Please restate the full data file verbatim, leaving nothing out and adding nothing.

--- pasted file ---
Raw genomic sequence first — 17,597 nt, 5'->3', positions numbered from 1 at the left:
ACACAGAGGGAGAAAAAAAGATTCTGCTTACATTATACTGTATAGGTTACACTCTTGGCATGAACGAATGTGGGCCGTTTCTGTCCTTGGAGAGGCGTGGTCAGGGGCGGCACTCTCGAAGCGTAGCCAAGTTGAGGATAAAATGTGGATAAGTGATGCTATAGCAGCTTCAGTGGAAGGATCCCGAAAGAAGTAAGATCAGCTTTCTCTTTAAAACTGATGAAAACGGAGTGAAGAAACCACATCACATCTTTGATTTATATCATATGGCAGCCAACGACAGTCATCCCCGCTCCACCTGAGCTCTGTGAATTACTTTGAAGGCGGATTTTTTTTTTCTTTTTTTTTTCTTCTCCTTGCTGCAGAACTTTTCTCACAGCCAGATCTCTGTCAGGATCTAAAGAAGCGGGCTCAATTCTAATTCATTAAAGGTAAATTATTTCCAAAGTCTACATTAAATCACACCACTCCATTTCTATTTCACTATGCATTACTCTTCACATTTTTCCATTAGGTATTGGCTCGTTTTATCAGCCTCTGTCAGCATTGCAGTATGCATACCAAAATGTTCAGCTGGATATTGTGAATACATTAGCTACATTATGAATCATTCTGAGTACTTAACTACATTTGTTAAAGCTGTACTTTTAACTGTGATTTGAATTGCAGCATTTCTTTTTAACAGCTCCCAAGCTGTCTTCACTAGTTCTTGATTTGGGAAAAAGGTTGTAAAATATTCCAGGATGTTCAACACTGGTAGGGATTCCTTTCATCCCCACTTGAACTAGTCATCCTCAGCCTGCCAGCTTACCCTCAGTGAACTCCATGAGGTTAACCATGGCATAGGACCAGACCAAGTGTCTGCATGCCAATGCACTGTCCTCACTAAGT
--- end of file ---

Raw genomic sequence first — 17,597 nt, 5'->3', positions numbered from 1 at the left:
ACACAGAGGGAGAAAAAAAGATTCTGCTTACATTATACTGTATAGGTTACACTCTTGGCATGAACGAATGTGGGCCGTTTCTGTCCTTGGAGAGGCGTGGTCAGGGGCGGCACTCTCGAAGCGTAGCCAAGTTGAGGATAAAATGTGGATAAGTGATGCTATAGCAGCTTCAGTGGAAGGATCCCGAAAGAAGTAAGATCAGCTTTCTCTTTAAAACTGATGAAAACGGAGTGAAGAAACCACATCACATCTTTGATTTATATCATATGGCAGCCAACGACAGTCATCCCCGCTCCACCTGAGCTCTGTGAATTACTTTGAAGGCGGATTTTTTTTTTCTTTTTTTTTTCTTCTCCTTGCTGCAGAACTTTTCTCACAGCCAGATCTCTGTCAGGATCTAAAGAAGCGGGCTCAATTCTAATTCATTAAAGGTAAATTATTTCCAAAGTCTACATTAAATCACACCACTCCATTTCTATTTCACTATGCATTACTCTTCACATTTTTCCATTAGGTATTGGCTCGTTTTATCAGCCTCTGTCAGCATTGCAGTATGCATACCAAAATGTTCAGCTGGATATTGTGAATACATTAGCTACATTATGAATCATTCTGAGTACTTAACTACATTTGTTAAAGCTGTACTTTTAACTGTGATTTGAATTGCAGCATTTCTTTTTAACAGCTCCCAAGCTGTCTTCACTAGTTCTTGATTTGGGAAAAAGGTTGTAAAATATTCCAGGATGTTCAACACTGGTAGGGATTCCTTTCATCCCCACTTGAACTAGTCATCCTCAGCCTGCCAGCTTACCCTCAGTGAACTCCATGAGGTTAACCATGGCATAGGACCAGACCAAGTGTCTGCATGCCAATGCACTGTCCTCACTAAGT